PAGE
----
Changes to the blood thinner heparin to boost its safety have increased the risk of dosing errors, the US Food and Drug Administration (FDA) has warned.
The new formulation will be 10% less potent than the original in a bid to make it easier for manufacturer Baxter to spot impurities.
Last year, heparin imported from China, and suspected of being deliberately contaminated, was linked to at least three deaths and hundreds of life-threatening allergic reactions.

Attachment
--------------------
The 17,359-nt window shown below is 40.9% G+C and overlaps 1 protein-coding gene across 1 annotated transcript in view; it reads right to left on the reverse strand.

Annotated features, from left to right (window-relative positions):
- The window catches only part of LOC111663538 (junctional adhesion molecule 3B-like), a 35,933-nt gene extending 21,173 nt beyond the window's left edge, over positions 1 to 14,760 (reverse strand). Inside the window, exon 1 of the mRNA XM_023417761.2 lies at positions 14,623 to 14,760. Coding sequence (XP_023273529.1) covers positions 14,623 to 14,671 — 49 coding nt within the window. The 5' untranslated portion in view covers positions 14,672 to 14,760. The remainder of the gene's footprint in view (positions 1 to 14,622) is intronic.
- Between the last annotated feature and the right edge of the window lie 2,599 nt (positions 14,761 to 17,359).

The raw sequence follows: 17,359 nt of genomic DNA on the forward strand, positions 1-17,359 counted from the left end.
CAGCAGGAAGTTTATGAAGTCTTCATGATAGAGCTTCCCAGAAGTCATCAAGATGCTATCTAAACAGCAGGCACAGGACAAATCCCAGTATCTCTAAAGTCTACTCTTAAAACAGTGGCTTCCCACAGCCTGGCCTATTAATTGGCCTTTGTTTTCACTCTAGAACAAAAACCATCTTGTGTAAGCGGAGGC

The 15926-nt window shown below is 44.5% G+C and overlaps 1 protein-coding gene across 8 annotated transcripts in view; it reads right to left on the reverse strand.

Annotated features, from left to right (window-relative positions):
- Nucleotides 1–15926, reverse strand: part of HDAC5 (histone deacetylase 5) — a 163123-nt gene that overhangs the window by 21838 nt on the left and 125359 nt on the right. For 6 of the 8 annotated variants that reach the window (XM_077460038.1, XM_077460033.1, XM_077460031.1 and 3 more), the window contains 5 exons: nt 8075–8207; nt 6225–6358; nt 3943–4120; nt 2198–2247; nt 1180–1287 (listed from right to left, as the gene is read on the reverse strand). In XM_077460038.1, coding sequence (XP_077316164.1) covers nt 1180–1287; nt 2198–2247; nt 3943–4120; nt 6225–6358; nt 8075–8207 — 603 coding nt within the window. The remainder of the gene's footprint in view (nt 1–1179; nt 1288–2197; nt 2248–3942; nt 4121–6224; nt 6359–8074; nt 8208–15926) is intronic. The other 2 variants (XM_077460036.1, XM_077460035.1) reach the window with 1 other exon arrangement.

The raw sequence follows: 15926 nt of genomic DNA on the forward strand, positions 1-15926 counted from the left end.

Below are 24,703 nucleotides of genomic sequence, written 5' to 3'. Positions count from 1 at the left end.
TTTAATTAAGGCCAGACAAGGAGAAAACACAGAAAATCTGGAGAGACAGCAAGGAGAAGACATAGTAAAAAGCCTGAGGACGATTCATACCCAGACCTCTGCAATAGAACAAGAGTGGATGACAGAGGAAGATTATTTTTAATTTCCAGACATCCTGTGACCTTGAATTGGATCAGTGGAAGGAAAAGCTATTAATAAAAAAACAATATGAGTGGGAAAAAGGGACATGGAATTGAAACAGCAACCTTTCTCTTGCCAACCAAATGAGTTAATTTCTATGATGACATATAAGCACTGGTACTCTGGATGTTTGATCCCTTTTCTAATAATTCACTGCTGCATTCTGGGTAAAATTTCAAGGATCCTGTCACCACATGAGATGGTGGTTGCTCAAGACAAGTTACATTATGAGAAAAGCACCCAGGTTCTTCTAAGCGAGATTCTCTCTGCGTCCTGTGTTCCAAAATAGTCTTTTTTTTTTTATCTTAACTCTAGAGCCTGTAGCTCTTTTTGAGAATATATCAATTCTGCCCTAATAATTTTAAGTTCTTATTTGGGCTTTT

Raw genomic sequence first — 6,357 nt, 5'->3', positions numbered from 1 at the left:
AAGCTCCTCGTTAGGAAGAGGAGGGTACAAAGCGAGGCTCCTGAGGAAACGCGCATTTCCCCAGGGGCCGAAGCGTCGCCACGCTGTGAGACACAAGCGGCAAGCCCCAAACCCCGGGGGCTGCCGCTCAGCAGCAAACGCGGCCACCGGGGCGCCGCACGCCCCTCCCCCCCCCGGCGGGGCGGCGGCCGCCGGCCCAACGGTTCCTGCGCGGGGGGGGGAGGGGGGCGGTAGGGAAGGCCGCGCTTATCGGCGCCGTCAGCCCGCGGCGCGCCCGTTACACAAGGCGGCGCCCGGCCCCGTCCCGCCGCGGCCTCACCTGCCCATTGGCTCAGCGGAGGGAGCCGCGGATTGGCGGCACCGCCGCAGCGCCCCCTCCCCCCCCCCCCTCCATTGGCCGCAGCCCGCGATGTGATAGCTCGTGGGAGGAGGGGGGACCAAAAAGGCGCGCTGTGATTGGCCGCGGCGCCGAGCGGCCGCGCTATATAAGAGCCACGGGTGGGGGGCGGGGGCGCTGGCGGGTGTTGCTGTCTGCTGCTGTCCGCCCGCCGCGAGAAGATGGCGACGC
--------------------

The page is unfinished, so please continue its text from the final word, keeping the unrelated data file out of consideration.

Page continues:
The imported drug contained a nutritional supplement that costs less but mimics the real drug in routine tests for potency.
The FDA said older vials of heparin will remain on the market after the new formula begins shipping October 8. While having both on the market could cause confusion, the agency said it was necessary to ensure there is adequate supply of the drug.
Says FDA spokesman Dr John Jenkins: “Health care providers should consider the change in potency of heparin when making decisions about which dose to administer.”
Copyright Press Association 2009